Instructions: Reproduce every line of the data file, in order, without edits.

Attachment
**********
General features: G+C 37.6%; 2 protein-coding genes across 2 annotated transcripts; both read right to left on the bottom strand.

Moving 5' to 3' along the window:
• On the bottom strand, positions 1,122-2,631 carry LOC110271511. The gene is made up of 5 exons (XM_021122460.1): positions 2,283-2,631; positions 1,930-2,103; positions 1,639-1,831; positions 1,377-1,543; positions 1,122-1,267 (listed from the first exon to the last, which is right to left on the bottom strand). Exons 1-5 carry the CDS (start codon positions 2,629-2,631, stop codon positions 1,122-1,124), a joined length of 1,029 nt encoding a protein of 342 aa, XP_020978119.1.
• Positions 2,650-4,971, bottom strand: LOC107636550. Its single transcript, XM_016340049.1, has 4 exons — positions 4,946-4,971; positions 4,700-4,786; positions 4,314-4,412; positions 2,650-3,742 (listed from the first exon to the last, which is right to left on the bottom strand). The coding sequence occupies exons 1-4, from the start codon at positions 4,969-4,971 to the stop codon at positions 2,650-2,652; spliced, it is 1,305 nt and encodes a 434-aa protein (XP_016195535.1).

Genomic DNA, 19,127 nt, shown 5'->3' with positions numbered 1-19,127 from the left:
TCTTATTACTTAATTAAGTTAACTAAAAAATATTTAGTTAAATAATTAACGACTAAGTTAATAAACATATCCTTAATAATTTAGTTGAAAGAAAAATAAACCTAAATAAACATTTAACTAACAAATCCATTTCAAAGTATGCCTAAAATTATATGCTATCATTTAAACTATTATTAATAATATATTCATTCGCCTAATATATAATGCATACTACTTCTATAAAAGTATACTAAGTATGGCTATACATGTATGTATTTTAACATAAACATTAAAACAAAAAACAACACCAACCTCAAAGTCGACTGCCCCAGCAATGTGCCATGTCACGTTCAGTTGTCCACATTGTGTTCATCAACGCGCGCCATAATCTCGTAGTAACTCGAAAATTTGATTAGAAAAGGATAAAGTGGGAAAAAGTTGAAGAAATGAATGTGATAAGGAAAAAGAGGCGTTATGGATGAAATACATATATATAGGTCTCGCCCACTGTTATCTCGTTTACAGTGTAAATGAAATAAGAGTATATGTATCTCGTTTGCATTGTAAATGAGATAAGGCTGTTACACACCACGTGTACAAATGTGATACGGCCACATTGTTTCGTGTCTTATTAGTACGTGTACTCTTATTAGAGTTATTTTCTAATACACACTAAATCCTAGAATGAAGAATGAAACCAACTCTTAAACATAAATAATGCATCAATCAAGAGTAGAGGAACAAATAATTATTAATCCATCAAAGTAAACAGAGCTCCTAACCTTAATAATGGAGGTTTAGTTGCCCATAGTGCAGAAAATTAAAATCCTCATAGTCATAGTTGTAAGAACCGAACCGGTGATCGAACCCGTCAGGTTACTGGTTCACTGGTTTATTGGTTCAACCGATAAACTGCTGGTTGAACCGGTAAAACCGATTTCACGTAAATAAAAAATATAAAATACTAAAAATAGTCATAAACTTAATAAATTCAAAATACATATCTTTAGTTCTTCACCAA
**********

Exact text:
General features: G+C 37.6%; 2 protein-coding genes across 2 annotated transcripts; both read right to left on the bottom strand.

Moving 5' to 3' along the window:
• On the bottom strand, positions 1,122-2,631 carry LOC110271511. The gene is made up of 5 exons (XM_021122460.1): positions 2,283-2,631; positions 1,930-2,103; positions 1,639-1,831; positions 1,377-1,543; positions 1,122-1,267 (listed from the first exon to the last, which is right to left on the bottom strand). Exons 1-5 carry the CDS (start codon positions 2,629-2,631, stop codon positions 1,122-1,124), a joined length of 1,029 nt encoding a protein of 342 aa, XP_020978119.1.
• Positions 2,650-4,971, bottom strand: LOC107636550. Its single transcript, XM_016340049.1, has 4 exons — positions 4,946-4,971; positions 4,700-4,786; positions 4,314-4,412; positions 2,650-3,742 (listed from the first exon to the last, which is right to left on the bottom strand). The coding sequence occupies exons 1-4, from the start codon at positions 4,969-4,971 to the stop codon at positions 2,650-2,652; spliced, it is 1,305 nt and encodes a 434-aa protein (XP_016195535.1).

Genomic DNA, 19,127 nt, shown 5'->3' with positions numbered 1-19,127 from the left:
TCTTATTACTTAATTAAGTTAACTAAAAAATATTTAGTTAAATAATTAACGACTAAGTTAATAAACATATCCTTAATAATTTAGTTGAAAGAAAAATAAACCTAAATAAACATTTAACTAACAAATCCATTTCAAAGTATGCCTAAAATTATATGCTATCATTTAAACTATTATTAATAATATATTCATTCGCCTAATATATAATGCATACTACTTCTATAAAAGTATACTAAGTATGGCTATACATGTATGTATTTTAACATAAACATTAAAACAAAAAACAACACCAACCTCAAAGTCGACTGCCCCAGCAATGTGCCATGTCACGTTCAGTTGTCCACATTGTGTTCATCAACGCGCGCCATAATCTCGTAGTAACTCGAAAATTTGATTAGAAAAGGATAAAGTGGGAAAAAGTTGAAGAAATGAATGTGATAAGGAAAAAGAGGCGTTATGGATGAAATACATATATATAGGTCTCGCCCACTGTTATCTCGTTTACAGTGTAAATGAAATAAGAGTATATGTATCTCGTTTGCATTGTAAATGAGATAAGGCTGTTACACACCACGTGTACAAATGTGATACGGCCACATTGTTTCGTGTCTTATTAGTACGTGTACTCTTATTAGAGTTATTTTCTAATACACACTAAATCCTAGAATGAAGAATGAAACCAACTCTTAAACATAAATAATGCATCAATCAAGAGTAGAGGAACAAATAATTATTAATCCATCAAAGTAAACAGAGCTCCTAACCTTAATAATGGAGGTTTAGTTGCCCATAGTGCAGAAAATTAAAATCCTCATAGTCATAGTTGTAAGAACCGAACCGGTGATCGAACCCGTCAGGTTACTGGTTCACTGGTTTATTGGTTCAACCGATAAACTGCTGGTTGAACCGGTAAAACCGATTTCACGTAAATAAAAAATATAAAATACTAAAAATAGTCATAAACTTAATAAATTCAAAATACATATCTTTAGTTCTTCACCAA